“The most profound impact of human activity on Earth may be what we’re doing to the oceans: turning them slowly but surely more acidic. Each time we start a car, use coal- or gas-fired electricity, or travel by plane, train, or boat, half the carbon dioside emitted from the burning of the fossil fuel ends up in the sea – 25 billion tonnes …of it per year. Each molecule of carbon dioxide turns the ocean imperceptibly more acidic, in a process that is happening regardless of global warming or other changes.” (p.94)
“Corals, algae, and plankton with chalky skeletons are at the base of the marine food web. They rely on seawater saturated with carbonates and bicarbonates to form their structures, just as we use calcium to form [-p.95] our bones. As more carbon dioxide dissolves out of the air and acidity rises, however, the carbonate saturation of seawater declines, making it much harder for these animals – and indeed all shellfish – to calcify, or grow their shells and skeletons.” (pp.94-95)
“We are changing the oceans as profoundly as we are changing the air we breathe risking an important component of our future food supply – and the only known way to prevent this is for humanity to ‘decarbonize,’ to stop emitting carbon dioxide.” (p.97)
“The first and most practical thing that can be done to arrest the decline of the world’s wild fisheries is to restrict catches until the dynamics of fish populations are better understood and they can recover from what is taken. …A factor demanding urgent attention is waste: almost a quarter of all the fish caught – 25 million tonnes… per year – are thrown away. Often these are fish of low market value known as bycatch or, contemptuously, as ‘trash fish’.” (p.97)
“Fishing is an efficient industry in the sense that the fish do all the hard work of gathering nutrients for us – and we only have to gather them. so more scientific effort must be put into understanding how oceanic and local fish stocks can be renewed, perhaps by assisted breeding or redistribution, as well as by natural replenishment and the management of marine food chains. Also, because intensive aquaculture is always risky in terms of pollution or disease, greater effort is needed to pioneer extensive forms of mariculture – a kind of ‘pastoralism of the seas’ in which large marine ecosystems, entire bays, bights, and currents are manages with a view to maximising production of food in the same way that large cattle or sheep enterprises are managed in the world’s rangeland areas.
Just as humans have progressed from hunting animals to developing a food system based on farming crops over the past ten thousand uears, we need to apply similar thinking to the oceans. The growing of sea and water crops …will probably underpin an effective and sustainable aquatic harvest in the future. A huge worldwide effort is needed to devise means to efficiently grow and harvest water plants, both as food for us and feed for and land animals. Indeed, water plants are one way we can reharvest the nutrients that we nthinkingly pour into bodies of water.” (p.98)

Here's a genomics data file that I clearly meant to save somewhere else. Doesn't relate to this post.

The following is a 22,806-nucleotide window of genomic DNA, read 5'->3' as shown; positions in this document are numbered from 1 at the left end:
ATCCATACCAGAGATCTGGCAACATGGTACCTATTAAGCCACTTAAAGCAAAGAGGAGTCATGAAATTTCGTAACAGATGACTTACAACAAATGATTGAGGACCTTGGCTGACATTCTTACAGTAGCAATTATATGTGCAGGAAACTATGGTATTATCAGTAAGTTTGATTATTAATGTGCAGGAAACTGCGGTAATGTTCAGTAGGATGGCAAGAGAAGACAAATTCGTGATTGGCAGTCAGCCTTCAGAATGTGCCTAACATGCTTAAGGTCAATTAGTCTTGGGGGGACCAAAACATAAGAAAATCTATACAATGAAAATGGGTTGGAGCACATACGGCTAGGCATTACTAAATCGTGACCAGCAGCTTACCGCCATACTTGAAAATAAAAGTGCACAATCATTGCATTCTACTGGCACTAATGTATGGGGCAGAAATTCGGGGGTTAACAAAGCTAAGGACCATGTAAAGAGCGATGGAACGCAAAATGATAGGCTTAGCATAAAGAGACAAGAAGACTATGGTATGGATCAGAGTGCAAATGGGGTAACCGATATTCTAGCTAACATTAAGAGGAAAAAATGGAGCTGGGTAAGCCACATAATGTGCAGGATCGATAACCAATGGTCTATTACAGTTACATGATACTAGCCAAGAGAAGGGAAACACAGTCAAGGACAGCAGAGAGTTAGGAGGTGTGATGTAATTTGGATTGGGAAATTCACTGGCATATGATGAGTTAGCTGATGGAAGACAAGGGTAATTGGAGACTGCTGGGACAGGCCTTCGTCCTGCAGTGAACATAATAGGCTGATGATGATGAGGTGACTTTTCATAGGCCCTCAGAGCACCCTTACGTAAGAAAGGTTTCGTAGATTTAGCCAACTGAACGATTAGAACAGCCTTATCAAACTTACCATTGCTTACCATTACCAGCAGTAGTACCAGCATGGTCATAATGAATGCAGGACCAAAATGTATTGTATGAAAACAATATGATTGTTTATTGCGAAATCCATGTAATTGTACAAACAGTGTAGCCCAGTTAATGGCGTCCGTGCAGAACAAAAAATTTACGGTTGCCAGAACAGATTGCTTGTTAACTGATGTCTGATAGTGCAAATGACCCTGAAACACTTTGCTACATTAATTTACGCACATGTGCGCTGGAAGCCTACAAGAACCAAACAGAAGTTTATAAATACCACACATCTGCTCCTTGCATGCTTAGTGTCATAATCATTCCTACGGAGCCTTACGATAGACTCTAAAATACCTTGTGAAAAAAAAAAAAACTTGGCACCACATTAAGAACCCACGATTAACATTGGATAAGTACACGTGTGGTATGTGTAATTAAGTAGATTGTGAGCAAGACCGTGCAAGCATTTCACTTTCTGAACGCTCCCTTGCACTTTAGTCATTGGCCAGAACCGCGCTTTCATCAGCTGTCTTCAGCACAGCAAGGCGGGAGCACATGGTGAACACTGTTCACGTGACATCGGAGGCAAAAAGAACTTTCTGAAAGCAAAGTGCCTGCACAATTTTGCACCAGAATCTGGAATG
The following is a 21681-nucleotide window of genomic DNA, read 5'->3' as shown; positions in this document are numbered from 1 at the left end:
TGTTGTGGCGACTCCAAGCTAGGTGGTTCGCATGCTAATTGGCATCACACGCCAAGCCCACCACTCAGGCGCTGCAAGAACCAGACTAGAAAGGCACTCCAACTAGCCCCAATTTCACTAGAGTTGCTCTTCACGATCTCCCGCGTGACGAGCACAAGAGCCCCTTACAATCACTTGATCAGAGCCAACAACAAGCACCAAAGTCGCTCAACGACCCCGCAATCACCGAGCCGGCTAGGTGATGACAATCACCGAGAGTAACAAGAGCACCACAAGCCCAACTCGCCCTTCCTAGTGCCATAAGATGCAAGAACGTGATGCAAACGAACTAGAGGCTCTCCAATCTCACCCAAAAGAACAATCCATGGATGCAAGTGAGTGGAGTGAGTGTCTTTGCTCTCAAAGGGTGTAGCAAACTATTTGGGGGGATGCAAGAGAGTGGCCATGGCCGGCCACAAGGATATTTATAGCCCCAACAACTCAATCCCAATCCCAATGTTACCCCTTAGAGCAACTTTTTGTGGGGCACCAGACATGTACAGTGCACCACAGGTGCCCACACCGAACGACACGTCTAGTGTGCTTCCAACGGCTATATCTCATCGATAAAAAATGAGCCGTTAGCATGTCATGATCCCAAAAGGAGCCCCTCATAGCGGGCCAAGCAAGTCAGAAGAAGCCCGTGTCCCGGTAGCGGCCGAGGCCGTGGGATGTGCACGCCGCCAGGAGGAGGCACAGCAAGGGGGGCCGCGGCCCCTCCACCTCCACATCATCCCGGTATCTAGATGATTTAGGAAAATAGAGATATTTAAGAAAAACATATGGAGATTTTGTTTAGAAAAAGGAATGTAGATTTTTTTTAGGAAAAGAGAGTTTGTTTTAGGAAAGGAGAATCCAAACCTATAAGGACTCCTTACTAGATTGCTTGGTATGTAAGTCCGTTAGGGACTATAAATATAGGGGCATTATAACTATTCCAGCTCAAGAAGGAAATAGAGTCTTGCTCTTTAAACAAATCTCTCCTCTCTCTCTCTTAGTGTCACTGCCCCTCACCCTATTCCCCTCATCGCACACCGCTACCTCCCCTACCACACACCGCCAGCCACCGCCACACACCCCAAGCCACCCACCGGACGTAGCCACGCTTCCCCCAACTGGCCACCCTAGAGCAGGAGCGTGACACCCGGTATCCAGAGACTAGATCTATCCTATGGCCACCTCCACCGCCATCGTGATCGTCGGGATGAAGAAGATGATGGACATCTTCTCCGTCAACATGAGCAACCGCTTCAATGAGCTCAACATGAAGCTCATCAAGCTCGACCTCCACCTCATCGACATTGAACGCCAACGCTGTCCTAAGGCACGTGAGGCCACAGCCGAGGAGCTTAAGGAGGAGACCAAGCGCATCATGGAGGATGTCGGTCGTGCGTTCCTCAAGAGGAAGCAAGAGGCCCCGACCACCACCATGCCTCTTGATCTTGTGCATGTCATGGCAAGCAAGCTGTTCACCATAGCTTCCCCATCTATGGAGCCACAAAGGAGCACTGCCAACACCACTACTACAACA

“The ultimate power to improve the world’s fishing industries and to run pirates and plunderers off rests with the urban consumer – and so does the responsibility. Governments may regulate: consumers decide. Thus, what is needed most is worldwide education to help consumers to discriminate between fish that are produced by sustainable means and those that are obtained by mindless, greedy plundering. Have the fish in tanks in your local seafood restaurant, for example, come from well-maintained farms with a light environmental footprint, or were they caught by poor fishermen using cyanide sprayers under the direction of a ruthless and uncaring pirate company? Are pilchards more sustainable as a food choice than dories or roughies? How do you feel about eating [-p.99] a deep-sea fish that may be four times your age – and is it sustainable to do so? If you would reject a seal fur coat or whale meat, why would you not also reject unsustainable fish product? …If we do not accept that there is a problem, we will have difficulty in mustering either the will or the resources to solve it.” (pp.98-99)
What can I do about it?
“1. Eat fish sparingly and ensure that none is wasted.
2. Be an informed and selective consumer, buying fish from wild fisheries that can demonstrate that they are sustainable – that is, where the catch is balanced by natural replacement.
3. Choose grazing fish in preference to the larger predatory fish, which are needed to maintain ecosystem balance.
4. Choose farmed fish, but demand information to show that its production processes are clean, safe, and sustainable.
5. If you need more omega-3 oils in your diet, then consider algal sources or even crops enhanced to produce these. These oils originate with plant-life in any case, not with fist.
6. Support government policies that conserve water, protect its quality, and keep it free from toxic contamination so it can be used to grow fish.
7. Support all measures that will eliminate greenhouse gas emissions, to reduce the risk of ocean acidification. Reduce your own emissions.
8. If you are a fisher, practice catch-and-release.” (p.99)
Ref: Julian Cribb (c2010) The Coming Famine: the global food crisis and what we can do to avoid it. CSIRO Publishing: Collingwood, Vic., Australia.